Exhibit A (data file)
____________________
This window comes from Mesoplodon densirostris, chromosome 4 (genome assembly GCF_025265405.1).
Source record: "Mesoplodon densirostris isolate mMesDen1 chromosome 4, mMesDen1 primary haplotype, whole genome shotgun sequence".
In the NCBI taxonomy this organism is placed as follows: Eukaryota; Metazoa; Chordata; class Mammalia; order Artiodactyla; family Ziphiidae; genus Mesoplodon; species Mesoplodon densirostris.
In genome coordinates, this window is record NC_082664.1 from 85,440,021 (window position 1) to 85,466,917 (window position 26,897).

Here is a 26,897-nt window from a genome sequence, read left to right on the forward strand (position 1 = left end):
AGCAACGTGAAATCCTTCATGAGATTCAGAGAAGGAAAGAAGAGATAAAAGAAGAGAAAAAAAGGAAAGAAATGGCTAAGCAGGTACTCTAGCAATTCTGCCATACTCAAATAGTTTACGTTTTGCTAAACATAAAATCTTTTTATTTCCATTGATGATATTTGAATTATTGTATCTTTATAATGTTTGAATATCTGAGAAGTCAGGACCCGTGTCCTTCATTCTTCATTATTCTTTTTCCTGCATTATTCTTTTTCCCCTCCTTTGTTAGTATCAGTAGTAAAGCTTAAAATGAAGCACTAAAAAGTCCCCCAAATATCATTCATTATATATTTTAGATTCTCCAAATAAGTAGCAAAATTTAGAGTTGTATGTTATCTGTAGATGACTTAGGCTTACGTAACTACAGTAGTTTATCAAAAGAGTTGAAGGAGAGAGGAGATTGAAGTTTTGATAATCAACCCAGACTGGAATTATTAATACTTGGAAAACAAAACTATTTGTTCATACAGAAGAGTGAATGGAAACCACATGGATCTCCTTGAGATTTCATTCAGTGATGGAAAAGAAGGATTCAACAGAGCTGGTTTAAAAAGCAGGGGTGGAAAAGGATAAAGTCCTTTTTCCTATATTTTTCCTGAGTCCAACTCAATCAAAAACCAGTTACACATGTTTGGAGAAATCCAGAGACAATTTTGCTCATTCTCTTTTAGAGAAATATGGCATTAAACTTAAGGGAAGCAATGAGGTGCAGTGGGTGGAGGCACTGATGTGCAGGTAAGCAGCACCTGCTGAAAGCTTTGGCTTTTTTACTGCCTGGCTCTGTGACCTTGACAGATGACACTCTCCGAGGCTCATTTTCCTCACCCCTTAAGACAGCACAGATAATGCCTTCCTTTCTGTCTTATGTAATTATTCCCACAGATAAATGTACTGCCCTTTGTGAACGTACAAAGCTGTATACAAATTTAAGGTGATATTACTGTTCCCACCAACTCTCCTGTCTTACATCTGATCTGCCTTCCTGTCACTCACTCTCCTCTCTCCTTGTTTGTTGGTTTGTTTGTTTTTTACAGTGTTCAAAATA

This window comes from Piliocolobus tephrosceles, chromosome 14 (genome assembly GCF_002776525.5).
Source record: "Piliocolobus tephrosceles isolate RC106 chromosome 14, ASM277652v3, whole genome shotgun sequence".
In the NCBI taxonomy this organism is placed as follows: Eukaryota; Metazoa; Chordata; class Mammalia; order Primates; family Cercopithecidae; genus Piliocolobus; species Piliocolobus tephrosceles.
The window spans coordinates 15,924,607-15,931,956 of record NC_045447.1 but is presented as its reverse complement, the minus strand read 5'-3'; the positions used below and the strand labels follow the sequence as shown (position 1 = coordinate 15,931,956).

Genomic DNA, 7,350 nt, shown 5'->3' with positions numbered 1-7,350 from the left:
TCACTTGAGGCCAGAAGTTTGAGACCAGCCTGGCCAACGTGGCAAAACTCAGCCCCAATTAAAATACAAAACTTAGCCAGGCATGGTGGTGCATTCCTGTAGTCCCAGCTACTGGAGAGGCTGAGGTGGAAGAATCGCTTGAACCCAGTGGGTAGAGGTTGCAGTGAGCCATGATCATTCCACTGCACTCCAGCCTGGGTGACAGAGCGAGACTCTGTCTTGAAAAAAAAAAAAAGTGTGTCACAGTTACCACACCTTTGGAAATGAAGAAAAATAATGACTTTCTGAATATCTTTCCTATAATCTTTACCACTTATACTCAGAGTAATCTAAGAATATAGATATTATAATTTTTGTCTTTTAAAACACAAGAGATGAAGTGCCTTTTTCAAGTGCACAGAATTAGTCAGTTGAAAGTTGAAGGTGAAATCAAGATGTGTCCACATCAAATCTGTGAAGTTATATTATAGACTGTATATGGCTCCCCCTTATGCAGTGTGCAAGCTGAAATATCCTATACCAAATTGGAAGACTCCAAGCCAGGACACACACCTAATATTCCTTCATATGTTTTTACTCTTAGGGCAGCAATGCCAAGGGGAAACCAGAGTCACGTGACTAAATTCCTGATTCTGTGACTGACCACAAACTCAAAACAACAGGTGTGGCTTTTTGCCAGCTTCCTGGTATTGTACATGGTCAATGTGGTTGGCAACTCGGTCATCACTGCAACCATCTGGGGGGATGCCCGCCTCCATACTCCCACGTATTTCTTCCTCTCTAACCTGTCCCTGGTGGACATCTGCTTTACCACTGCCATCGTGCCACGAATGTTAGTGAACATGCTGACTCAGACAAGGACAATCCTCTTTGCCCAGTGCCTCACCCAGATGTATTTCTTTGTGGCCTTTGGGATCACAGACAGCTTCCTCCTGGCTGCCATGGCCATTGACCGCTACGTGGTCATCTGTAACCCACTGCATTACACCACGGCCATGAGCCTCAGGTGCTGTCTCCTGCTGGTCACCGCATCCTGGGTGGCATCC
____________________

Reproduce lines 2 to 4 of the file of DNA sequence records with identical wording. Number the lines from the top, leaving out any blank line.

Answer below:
Source record: "Mesoplodon densirostris isolate mMesDen1 chromosome 4, mMesDen1 primary haplotype, whole genome shotgun sequence".
In the NCBI taxonomy this organism is placed as follows: Eukaryota; Metazoa; Chordata; class Mammalia; order Artiodactyla; family Ziphiidae; genus Mesoplodon; species Mesoplodon densirostris.
In genome coordinates, this window is record NC_082664.1 from 85,440,021 (window position 1) to 85,466,917 (window position 26,897).